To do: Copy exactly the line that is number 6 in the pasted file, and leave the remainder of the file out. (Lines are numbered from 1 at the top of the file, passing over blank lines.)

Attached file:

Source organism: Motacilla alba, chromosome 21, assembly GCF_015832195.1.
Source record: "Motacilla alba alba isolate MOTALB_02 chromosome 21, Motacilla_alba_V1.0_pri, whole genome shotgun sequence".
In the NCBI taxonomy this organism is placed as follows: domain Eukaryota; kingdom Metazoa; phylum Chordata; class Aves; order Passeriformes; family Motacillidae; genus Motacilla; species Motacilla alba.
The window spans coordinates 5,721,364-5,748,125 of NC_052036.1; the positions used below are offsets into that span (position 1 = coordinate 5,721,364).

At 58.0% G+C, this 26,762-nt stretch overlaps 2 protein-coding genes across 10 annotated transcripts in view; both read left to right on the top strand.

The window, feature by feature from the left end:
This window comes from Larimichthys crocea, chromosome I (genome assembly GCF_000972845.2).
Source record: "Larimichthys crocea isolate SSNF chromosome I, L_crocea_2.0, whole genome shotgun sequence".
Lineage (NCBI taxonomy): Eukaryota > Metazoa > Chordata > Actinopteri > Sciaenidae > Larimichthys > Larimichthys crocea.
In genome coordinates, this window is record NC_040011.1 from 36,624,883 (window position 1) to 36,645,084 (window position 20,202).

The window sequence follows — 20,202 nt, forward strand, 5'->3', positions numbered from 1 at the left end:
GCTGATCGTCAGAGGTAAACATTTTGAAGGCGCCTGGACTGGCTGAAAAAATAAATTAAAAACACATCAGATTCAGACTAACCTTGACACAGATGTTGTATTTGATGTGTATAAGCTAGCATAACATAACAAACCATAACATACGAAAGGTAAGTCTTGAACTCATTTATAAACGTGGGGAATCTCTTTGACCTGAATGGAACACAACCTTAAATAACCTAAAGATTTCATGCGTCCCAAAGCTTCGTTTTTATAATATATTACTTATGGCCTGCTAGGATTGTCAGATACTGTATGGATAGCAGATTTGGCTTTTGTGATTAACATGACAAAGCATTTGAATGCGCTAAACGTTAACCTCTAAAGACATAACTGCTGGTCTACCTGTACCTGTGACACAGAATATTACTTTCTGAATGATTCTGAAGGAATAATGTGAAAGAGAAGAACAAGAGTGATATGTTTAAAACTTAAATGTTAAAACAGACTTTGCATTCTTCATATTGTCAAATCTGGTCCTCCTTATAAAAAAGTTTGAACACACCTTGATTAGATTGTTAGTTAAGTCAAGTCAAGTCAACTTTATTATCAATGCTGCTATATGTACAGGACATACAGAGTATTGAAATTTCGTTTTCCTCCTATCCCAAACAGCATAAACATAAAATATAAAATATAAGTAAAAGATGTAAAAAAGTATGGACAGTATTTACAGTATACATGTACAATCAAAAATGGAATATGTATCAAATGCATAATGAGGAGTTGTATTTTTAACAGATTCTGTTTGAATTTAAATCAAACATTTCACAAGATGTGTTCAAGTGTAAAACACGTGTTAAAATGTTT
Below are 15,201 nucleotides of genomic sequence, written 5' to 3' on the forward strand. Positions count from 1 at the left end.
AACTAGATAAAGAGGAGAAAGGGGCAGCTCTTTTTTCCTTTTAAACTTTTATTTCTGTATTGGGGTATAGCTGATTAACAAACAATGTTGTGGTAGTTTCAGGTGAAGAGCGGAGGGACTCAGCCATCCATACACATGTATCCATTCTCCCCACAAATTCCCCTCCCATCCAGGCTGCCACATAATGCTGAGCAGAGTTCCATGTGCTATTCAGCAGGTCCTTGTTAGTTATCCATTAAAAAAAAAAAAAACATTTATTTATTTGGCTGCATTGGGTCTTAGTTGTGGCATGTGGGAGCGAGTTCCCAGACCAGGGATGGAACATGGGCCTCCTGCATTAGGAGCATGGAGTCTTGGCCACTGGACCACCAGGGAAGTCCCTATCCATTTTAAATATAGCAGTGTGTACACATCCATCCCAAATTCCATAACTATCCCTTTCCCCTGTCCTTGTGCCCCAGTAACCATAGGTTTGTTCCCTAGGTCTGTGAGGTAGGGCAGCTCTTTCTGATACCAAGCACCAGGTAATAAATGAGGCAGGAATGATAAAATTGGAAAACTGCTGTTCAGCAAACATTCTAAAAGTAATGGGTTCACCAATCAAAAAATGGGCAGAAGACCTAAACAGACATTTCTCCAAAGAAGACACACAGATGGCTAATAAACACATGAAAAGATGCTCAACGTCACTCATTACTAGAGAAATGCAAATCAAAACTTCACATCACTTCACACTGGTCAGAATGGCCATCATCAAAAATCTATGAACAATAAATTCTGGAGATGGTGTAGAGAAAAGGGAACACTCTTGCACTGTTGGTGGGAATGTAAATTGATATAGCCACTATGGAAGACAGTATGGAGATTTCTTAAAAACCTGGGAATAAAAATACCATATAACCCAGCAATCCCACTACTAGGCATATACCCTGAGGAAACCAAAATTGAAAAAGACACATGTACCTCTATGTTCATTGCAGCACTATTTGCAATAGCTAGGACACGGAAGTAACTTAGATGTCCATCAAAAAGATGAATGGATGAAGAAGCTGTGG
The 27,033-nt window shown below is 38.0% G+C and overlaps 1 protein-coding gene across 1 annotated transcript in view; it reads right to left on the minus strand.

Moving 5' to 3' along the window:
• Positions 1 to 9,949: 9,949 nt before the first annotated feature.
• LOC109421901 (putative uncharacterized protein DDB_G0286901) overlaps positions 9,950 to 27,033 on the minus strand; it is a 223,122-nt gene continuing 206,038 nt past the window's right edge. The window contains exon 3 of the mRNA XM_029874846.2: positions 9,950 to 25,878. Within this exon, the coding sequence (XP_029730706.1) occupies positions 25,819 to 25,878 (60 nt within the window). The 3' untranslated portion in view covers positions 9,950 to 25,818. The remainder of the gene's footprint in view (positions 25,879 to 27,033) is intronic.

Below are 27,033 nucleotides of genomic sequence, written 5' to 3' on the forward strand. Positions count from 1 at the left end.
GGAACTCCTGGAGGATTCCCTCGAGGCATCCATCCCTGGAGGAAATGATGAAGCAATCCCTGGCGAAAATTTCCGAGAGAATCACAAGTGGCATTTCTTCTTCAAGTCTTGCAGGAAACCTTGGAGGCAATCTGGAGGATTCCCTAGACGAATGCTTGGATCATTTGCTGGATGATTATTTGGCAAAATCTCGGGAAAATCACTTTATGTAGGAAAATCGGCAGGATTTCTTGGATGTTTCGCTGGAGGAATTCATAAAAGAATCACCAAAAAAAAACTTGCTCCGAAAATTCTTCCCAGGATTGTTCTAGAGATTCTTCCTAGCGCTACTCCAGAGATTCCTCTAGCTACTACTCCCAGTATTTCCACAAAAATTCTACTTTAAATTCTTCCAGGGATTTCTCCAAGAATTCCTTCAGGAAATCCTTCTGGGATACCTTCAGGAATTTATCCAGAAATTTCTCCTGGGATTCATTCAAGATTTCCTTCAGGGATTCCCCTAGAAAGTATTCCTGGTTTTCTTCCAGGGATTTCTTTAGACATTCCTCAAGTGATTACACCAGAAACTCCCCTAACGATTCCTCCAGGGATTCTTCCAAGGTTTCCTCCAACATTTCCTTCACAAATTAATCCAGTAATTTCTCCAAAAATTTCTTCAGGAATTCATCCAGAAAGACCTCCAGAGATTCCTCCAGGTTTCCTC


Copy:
The window, feature by feature from the left end: